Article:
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Woodford Times - Peoria, IL
  • Morton woman operates daylily farm in East Peoria

  • Theresa Roth loses track of time in her “office.” Her “office” has a lot of space and a 360 degree view. It is a daylily farm.

    “I’ll be out here 13-14 hours. I’ll be out here at 5 o’clock in the morning and sometimes I don’t go home until 9. It’s dark. ... To me, it’s not work. To me, work is vacuuming or cleaning,” she said.
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  • Theresa Roth loses track of time in her “office.” Her “office” has a lot of space and a 360 degree view. It is a daylily farm.
    “I’ll be out here 13-14 hours. I’ll be out here at 5 o’clock in the morning and sometimes I don’t go home until 9. It’s dark. ... To me, it’s not work. To me, work is vacuuming or cleaning,” she said.
    Roth’s love of gardening began at a young age in Alaska where she lived with her family. Her dad liked to garden. Roth said things grew well in Alaska because of all of the light. Cabbages grew to be 60 pounds.
    “I started a little rock garden with seeds,” she said.
    “I just love gardening. I always have. You start something from seed and it grows and blooms; it’s a miracle almost every day.” 
    Roth, 55, of Morton, has been operating Roth Daylily Farm for four years. The farm is located at 140 Roth Auction Road, East Peoria. The daylilies, along with other types of flowers, are planted in a side yard at a home that belonged to Roth’s husband, Jim’s, grandparents and then his aunt.
    “When she passed away she left her house and this yard and her half of the farm. About that same time someone told us they were selling daylilies north of Springfield,” Roth said. “I bought 25.”
    The following year, Roth bought 20 more daylilies. Then, when a man told Roth he could no longer take care of his daylilies, Roth bought 800 clumps. Now she has 2,000 varieties.
    “We brought them up here and they got planted,” she said.
    As she walked through her garden, Roth talked passionately about her daylilies and her garden, which she doesn’t really consider work at all.
    “I like the different sizes. There’s tiny ones. ... And then there’s huge. They go from 2 inches, 1 1/2 inches, clear up to 11, 12 inches,” she said.
    Daylilies bloom at different seasons and times. Roth likes this aspect because she said this way she gets flowers that bloom constantly. 
    “The peak I would say is around the Fourth of July, around that time, or the week after. The Fourth of July, it’s just solid color,” she said.
    Page 2 of 3 - Roth creates her own variety of daylilies. 
    “You can take pollen and put it on the stem of another plant, two plants that you think would make both desirable traits you like and you want to create a new flower, so you cross pollinate. You wait for the seeds and try to keep track of the parents,” Roth said.
    Daylilies only last for one day, but each plant has hundreds of buds.
    “It puts out its most beautiful everything just for one day,” Roth said. “Everyday new plants come out. Every single morning when you come out they’re completely fresh and new.”
    As she walked around her garden, birds chirped and butterflies fluttered around the flowers.
    “I think of them as flying flowers,” Roth said.
    She called attention to a yellow finch that landed on her bird feeder and said she loves nature. She gets grubs from the ground and puts them in a dish for the birds to eat.
    “It’s just nice. I really like it out here,” Roth said.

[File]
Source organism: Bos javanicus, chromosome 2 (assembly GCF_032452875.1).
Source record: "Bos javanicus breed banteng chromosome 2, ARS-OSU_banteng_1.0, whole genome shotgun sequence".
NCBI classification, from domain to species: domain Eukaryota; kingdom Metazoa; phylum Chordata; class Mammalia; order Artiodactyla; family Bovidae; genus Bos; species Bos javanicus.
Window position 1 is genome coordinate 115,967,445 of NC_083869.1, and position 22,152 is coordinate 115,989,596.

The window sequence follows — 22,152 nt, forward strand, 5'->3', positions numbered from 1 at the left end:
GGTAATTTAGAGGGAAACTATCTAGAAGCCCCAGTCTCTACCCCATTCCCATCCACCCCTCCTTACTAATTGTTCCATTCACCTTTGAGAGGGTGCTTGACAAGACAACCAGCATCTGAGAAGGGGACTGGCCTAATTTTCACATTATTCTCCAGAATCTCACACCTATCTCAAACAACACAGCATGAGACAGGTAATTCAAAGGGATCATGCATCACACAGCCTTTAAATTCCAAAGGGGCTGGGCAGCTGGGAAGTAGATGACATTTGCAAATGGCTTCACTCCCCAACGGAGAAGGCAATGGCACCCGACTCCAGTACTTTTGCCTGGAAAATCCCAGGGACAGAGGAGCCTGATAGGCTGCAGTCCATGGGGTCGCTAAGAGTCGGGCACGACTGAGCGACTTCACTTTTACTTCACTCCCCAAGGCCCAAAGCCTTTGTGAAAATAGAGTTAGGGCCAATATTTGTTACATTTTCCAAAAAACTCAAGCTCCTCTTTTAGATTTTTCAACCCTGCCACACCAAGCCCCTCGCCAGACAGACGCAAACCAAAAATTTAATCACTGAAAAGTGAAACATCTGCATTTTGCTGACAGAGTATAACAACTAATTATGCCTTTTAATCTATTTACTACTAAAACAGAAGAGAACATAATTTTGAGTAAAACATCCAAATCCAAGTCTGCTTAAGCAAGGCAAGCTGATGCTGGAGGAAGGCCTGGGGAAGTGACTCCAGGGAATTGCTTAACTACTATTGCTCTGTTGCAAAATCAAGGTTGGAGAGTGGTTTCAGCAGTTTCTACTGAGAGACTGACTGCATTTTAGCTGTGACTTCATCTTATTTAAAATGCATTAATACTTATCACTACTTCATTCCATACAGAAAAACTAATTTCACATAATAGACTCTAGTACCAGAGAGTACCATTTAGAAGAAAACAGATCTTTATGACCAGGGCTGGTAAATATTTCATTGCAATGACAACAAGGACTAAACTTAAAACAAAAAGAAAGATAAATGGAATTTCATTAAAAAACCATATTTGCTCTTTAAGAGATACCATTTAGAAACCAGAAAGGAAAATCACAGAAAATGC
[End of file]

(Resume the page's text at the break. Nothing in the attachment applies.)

Roth considers her daylily farm a full-time job, even in the winter. She said there is always something to do, whether it’s pulling weeds, filling orders or creating things to decorate her garden.
    “I sell all winter. I list plants and I show plants on Facebook and people order them. Kind of all winter I’m selling. It takes a lot of time. You’ve got to put the pictures up and keep track of who bought what,” Roth said.
    Most of Roth’s business comes from her website and Facebook page, but she also has customers from central Illinois who come to the farm. The daylilies range from $6-$60.
    “A couple of weeks ago I sold one for $65,” Roth said.
    Spring is a busy time for Roth. There’s equipment to get out of storage, mulching to do and weeds to pull before the flowers can be considered. She doesn’t let rain stop her unless it’s pouring. When it’s 

    raining, she works in her little shop creating tags for her flowers or making concrete leaves for her garden.
    “I might go home and clean the house as a last resort,” she said.
    Page 3 of 3 - Roth sees her husband, Jim, when he drives over to bring her a drink or bring her a sandwich. Jim operates Roth Auction on the same property.
    “He’s over there all day,” Roth said.
    Roth’s 3 acre garden has a little sidewalk path she put in, as well as an area she calls the baby bed. She used a white picket fence to create a headboard and a footboard to make that area of the garden look like a bed. 
    As to how much she has invested in her daylily farm, Roth said she is not sure.
    “I try not to keep track of it,” she said. “Well, the mulch is free. The people that go around and chop up trees and bring it out here. The edges are mulched with horse manure. It’s mostly sawdust. ... I have like a mountain of it out there,” Roth said.
    Roth said she plans to operate her daylily farm well into the future.
    “I’ll always garden, as long as possible,” she said.
    The hours at Roth’s Daylily Farm are 9 a.m.-6 p.m. Fridays. Her business card states that she is open Friday, Saturday and Sunday from May through July or by appointment. Roth also offers hostas, succulents and garden decor for sale at her farm.
    For more information, call 369-0068 or visit www.daylilyfans.com/roth.

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